Has someone ever said to you “Don’t judge” because you simply confronted a behavior or stated a belief? If so, this is a very good article on addressing one of the most misused scriptures in the Bible.
Whereas it comes as no surprise that most Christians have at least one favorite verse of Scripture, it is somewhat startling to learn that most non-Christians have one as well. Non-Christians may know little of the Bible, but as certainly as night follows day, they can quote for you Matthew 7:1: “Judge not, that you be not judged.” And, ironically, this verse—which they love most—they understand least.
A TEXT ABUSED
Never has a passage of Scripture been so utterly abused, misunderstood, and misapplied as this one. Non-Christians (and not a few misguided believers as well) use this text to denounce any and all who venture to criticize or expose the sins, shortcomings, or doctrinal aberrations of others. One dare not speak ill of homosexuality, adultery, gossip, cheating on your income tax, fornication, abortion, non-Christian religions, and so on without incurring the wrath of multitudes who are convinced that Jesus, whom they despise and reject, said that we shouldn’t judge one another!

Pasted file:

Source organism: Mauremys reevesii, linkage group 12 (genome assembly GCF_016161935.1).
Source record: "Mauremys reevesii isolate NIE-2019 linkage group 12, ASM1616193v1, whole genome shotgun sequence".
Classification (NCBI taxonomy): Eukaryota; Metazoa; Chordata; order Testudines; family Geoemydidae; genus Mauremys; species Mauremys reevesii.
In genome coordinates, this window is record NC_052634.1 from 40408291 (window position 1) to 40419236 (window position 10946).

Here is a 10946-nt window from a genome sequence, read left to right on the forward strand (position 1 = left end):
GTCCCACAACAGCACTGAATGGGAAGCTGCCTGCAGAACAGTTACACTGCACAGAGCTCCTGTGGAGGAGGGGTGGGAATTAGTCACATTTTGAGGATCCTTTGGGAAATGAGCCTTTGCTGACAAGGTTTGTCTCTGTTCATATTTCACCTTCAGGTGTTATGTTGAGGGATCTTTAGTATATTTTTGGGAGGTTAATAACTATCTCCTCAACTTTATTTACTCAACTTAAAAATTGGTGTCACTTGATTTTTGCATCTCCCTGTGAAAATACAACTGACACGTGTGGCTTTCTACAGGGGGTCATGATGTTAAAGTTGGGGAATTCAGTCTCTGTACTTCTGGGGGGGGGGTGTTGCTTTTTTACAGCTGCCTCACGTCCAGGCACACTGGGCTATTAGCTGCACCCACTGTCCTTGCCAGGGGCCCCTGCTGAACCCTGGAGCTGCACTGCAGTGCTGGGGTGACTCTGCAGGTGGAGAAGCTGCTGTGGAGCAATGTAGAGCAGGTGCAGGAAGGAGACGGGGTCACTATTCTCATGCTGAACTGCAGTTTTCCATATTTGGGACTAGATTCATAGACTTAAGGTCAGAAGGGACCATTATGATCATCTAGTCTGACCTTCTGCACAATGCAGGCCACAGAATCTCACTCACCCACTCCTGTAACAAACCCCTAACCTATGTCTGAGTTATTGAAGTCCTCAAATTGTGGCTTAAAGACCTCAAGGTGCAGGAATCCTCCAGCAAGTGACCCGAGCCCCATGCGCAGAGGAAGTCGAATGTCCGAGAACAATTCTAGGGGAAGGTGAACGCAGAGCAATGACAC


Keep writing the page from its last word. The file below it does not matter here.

This problem is due in large measure to the fact that people hate absolutes, especially moral ones. To suggest that there really is an absolute difference between good and evil, truth and falsity, is to risk being labeled as medieval and closed-minded. In brief, for many (if not most) students today, “There is no enemy other than the man who is not open to everything.”
The irony, of course, is that in judging us for judging others they are themselves violating the very commandment to which they want to hold us accountable! To insist that it is wrong to pronounce others wrong for embracing a particular belief or moral practice is itself an ethical position, a moral stand. To insist on uncritical tolerance of all views is extremely intolerant of those who embrace a different perspective.